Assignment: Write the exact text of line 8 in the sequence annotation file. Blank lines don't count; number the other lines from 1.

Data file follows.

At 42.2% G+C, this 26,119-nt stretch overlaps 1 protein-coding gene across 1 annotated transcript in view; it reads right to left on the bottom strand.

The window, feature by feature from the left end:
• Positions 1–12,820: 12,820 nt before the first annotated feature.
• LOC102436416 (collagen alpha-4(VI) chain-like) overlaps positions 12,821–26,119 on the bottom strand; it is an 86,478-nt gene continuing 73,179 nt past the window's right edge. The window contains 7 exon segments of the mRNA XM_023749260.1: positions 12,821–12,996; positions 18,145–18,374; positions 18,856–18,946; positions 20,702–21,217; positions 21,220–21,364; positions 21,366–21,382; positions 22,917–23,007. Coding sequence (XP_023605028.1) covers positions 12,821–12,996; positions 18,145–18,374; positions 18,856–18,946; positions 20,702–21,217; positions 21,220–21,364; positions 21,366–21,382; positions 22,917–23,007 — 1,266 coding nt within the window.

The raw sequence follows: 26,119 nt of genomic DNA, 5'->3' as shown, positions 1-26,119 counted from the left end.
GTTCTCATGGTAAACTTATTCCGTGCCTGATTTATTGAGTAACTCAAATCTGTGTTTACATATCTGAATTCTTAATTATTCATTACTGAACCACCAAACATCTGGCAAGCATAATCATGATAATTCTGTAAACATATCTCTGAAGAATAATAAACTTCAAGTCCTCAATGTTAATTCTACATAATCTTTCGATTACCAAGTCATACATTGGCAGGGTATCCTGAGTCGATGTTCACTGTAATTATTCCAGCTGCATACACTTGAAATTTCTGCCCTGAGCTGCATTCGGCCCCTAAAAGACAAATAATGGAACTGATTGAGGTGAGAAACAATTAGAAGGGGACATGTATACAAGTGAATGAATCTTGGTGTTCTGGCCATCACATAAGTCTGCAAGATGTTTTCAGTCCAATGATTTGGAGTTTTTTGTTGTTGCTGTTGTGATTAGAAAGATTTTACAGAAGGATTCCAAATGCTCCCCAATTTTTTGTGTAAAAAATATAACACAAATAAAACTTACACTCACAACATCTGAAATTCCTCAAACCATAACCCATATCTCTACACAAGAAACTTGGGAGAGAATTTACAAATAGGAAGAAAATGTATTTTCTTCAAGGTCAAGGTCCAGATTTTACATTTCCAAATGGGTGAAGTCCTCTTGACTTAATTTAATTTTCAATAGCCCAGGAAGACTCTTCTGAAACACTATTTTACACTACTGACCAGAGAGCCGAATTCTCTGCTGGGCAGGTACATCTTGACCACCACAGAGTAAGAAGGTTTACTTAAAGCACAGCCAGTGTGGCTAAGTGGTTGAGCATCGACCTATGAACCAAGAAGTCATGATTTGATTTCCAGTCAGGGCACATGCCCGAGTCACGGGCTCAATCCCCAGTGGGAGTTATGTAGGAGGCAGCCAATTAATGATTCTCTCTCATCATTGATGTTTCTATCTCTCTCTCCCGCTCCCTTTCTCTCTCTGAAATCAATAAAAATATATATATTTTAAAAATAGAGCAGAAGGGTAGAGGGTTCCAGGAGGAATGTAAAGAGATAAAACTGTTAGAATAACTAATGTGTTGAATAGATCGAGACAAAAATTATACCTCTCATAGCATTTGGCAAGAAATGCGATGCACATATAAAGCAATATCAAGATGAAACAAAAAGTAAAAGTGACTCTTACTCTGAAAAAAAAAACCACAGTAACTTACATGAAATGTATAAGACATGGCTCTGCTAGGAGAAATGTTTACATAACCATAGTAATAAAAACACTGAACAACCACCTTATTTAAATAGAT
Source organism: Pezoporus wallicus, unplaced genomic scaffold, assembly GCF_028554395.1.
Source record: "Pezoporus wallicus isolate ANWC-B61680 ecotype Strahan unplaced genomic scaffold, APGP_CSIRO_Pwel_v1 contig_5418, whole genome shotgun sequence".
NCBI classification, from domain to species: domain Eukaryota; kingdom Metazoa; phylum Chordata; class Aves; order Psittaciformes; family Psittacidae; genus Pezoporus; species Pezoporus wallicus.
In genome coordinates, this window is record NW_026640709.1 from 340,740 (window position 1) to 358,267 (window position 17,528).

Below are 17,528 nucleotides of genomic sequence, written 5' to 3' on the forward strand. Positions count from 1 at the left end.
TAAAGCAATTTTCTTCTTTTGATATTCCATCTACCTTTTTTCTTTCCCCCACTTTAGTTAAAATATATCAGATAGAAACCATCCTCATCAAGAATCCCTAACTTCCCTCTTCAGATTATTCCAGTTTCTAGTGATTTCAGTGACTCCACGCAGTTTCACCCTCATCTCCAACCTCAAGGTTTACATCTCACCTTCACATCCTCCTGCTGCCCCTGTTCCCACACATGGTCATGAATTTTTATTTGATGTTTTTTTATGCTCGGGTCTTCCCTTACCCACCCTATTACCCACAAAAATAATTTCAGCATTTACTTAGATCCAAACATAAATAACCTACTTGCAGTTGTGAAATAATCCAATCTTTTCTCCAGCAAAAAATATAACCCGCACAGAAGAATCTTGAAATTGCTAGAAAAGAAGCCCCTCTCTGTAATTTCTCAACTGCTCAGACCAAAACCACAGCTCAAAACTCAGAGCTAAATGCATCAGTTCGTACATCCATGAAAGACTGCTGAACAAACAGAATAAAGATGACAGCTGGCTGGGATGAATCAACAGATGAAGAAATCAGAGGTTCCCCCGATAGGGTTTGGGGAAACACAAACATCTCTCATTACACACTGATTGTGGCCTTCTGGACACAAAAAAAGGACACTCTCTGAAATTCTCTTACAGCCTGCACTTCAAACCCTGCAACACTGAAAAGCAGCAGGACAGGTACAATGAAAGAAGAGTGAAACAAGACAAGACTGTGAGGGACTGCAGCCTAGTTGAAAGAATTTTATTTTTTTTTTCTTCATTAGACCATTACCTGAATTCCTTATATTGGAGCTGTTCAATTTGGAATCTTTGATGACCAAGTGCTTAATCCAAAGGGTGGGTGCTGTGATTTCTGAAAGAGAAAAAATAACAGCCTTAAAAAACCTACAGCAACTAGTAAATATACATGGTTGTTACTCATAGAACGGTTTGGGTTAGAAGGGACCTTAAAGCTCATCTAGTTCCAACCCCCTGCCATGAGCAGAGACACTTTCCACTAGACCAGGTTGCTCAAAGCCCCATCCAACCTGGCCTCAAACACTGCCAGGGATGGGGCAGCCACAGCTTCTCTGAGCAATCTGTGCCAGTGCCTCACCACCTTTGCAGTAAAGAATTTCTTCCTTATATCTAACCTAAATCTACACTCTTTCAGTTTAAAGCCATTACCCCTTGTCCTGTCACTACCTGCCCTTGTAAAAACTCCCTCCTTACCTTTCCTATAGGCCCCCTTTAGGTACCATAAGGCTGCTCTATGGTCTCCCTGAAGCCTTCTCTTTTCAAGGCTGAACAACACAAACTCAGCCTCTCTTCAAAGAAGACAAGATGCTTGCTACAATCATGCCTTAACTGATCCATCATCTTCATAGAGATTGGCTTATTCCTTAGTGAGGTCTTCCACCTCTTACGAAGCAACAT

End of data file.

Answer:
Source record: "Pezoporus wallicus isolate ANWC-B61680 ecotype Strahan unplaced genomic scaffold, APGP_CSIRO_Pwel_v1 contig_5418, whole genome shotgun sequence".